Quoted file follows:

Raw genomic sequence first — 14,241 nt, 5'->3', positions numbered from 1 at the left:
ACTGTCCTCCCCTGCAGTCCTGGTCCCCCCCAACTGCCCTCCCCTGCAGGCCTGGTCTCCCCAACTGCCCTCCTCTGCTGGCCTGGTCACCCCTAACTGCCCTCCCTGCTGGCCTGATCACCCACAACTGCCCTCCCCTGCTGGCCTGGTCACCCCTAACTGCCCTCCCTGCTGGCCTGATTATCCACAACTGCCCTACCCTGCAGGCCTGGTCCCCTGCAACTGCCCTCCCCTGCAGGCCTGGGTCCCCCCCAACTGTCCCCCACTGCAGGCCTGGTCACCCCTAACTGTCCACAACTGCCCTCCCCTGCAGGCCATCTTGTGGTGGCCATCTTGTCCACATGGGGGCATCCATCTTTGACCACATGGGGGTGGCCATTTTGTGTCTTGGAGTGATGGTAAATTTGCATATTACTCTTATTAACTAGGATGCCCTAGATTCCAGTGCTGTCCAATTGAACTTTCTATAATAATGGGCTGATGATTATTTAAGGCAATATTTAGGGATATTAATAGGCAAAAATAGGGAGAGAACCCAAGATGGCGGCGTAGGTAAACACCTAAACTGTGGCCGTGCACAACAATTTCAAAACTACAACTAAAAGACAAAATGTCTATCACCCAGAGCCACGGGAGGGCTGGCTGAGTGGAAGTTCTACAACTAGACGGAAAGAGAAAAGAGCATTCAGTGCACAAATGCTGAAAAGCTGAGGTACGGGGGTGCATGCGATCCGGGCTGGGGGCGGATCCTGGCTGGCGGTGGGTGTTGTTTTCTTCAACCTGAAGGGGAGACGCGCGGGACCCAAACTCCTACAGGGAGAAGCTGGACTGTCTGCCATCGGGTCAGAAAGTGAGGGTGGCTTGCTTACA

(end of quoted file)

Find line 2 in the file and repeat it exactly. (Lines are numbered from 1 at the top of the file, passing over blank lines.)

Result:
ACTGTCCTCCCCTGCAGTCCTGGTCCCCCCCAACTGCCCTCCCCTGCAGGCCTGGTCTCCCCAACTGCCCTCCTCTGCTGGCCTGGTCACCCCTAACTGCCCTCCCTGCTGGCCTGATCACCCACAACTGCCCTCCCCTGCTGGCCTGGTCACCCCTAACTGCCCTCCCTGCTGGCCTGATTATCCACAACTGCCCTACCCTGCAGGCCTGGTCCCCTGCAACTGCCCTCCCCTGCAGGCCTGGGTCCCCCCCAACTGTCCCCCACTGCAGGCCTGGTCACCCCTAACTGTCCACAACTGCCCTCCCCTGCAGGCCATCTTGTGGTGGCCATCTTGTCCACATGGGGGCATCCATCTTTGACCACATGGGGGTGGCCATTTTGTGTCTTGGAGTGATGGTAAATTTGCATATTACTCTTATTAACTAGGATGCCCTAGATTCCAGTGCTGTCCAATTGAACTTTCTATAATAATGGGCTGATGATTATTTAAGGCAATATTTAGGGATATTAATAGGCAAAAATAGGGAGAGAACCCAAGATGGCGGCGTAGGTAAACACCTAAACTGTGGCCGTGCACAACAATTTCAAAACTACAACTAAAAGACAAAATGTCTATCACCCAGAGCCACGGGAGGGCTGGCTGAGTGGAAGTTCTACAACTAGACGGAAAGAGAAAAGAGCATTCAGTGCACAAATGCTGAAAAGCTGAGGTACGGGGGTGCATGCGATCCGGGCTGGGGGCGGATCCTGGCTGGCGGTGGGTGTTGTTTTCTTCAACCTGAAGGGGAGACGCGCGGGACCCAAACTCCTACAGGGAGAAGCTGGACTGTCTGCCATCGGGTCAGAAAGTGAGGGTGGCTTGCTTACA